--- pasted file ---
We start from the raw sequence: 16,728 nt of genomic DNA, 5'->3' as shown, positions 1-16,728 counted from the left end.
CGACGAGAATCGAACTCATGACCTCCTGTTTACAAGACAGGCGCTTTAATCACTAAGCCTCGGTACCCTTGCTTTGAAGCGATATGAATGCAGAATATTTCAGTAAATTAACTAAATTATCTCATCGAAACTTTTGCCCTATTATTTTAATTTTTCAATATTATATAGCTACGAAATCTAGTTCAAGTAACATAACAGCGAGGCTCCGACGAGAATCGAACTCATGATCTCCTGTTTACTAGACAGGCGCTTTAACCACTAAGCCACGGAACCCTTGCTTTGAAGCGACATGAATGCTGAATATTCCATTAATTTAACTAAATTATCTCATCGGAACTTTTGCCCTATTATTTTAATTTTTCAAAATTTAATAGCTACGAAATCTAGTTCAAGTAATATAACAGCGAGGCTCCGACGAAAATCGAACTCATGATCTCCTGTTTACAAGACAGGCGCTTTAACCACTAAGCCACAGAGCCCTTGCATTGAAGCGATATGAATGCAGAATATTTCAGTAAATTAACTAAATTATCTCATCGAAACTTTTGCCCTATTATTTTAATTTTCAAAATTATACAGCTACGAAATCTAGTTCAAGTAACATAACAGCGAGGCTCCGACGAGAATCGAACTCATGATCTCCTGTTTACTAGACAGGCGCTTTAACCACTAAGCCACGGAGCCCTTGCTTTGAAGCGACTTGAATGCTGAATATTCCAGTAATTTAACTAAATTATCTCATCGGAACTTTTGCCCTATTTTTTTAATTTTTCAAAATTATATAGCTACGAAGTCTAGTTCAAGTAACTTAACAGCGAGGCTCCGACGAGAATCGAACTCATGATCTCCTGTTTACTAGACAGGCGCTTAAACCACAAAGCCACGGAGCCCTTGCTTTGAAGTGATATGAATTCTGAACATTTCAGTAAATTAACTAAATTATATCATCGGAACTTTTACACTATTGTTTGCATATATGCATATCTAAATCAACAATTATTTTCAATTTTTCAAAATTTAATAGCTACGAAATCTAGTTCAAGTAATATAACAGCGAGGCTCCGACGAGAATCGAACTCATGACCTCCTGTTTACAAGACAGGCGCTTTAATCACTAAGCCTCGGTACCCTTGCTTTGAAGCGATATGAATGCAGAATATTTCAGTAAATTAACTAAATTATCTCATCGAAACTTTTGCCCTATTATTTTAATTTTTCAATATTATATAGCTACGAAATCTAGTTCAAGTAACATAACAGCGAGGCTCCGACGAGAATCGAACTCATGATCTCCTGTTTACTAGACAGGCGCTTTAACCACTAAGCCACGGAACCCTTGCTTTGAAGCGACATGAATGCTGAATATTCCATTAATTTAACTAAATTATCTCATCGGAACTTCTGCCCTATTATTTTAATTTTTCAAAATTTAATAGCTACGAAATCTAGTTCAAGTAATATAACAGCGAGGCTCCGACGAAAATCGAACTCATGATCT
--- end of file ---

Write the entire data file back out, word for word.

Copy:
We start from the raw sequence: 16,728 nt of genomic DNA, 5'->3' as shown, positions 1-16,728 counted from the left end.
CGACGAGAATCGAACTCATGACCTCCTGTTTACAAGACAGGCGCTTTAATCACTAAGCCTCGGTACCCTTGCTTTGAAGCGATATGAATGCAGAATATTTCAGTAAATTAACTAAATTATCTCATCGAAACTTTTGCCCTATTATTTTAATTTTTCAATATTATATAGCTACGAAATCTAGTTCAAGTAACATAACAGCGAGGCTCCGACGAGAATCGAACTCATGATCTCCTGTTTACTAGACAGGCGCTTTAACCACTAAGCCACGGAACCCTTGCTTTGAAGCGACATGAATGCTGAATATTCCATTAATTTAACTAAATTATCTCATCGGAACTTTTGCCCTATTATTTTAATTTTTCAAAATTTAATAGCTACGAAATCTAGTTCAAGTAATATAACAGCGAGGCTCCGACGAAAATCGAACTCATGATCTCCTGTTTACAAGACAGGCGCTTTAACCACTAAGCCACAGAGCCCTTGCATTGAAGCGATATGAATGCAGAATATTTCAGTAAATTAACTAAATTATCTCATCGAAACTTTTGCCCTATTATTTTAATTTTCAAAATTATACAGCTACGAAATCTAGTTCAAGTAACATAACAGCGAGGCTCCGACGAGAATCGAACTCATGATCTCCTGTTTACTAGACAGGCGCTTTAACCACTAAGCCACGGAGCCCTTGCTTTGAAGCGACTTGAATGCTGAATATTCCAGTAATTTAACTAAATTATCTCATCGGAACTTTTGCCCTATTTTTTTAATTTTTCAAAATTATATAGCTACGAAGTCTAGTTCAAGTAACTTAACAGCGAGGCTCCGACGAGAATCGAACTCATGATCTCCTGTTTACTAGACAGGCGCTTAAACCACAAAGCCACGGAGCCCTTGCTTTGAAGTGATATGAATTCTGAACATTTCAGTAAATTAACTAAATTATATCATCGGAACTTTTACACTATTGTTTGCATATATGCATATCTAAATCAACAATTATTTTCAATTTTTCAAAATTTAATAGCTACGAAATCTAGTTCAAGTAATATAACAGCGAGGCTCCGACGAGAATCGAACTCATGACCTCCTGTTTACAAGACAGGCGCTTTAATCACTAAGCCTCGGTACCCTTGCTTTGAAGCGATATGAATGCAGAATATTTCAGTAAATTAACTAAATTATCTCATCGAAACTTTTGCCCTATTATTTTAATTTTTCAATATTATATAGCTACGAAATCTAGTTCAAGTAACATAACAGCGAGGCTCCGACGAGAATCGAACTCATGATCTCCTGTTTACTAGACAGGCGCTTTAACCACTAAGCCACGGAACCCTTGCTTTGAAGCGACATGAATGCTGAATATTCCATTAATTTAACTAAATTATCTCATCGGAACTTCTGCCCTATTATTTTAATTTTTCAAAATTTAATAGCTACGAAATCTAGTTCAAGTAATATAACAGCGAGGCTCCGACGAAAATCGAACTCATGATCT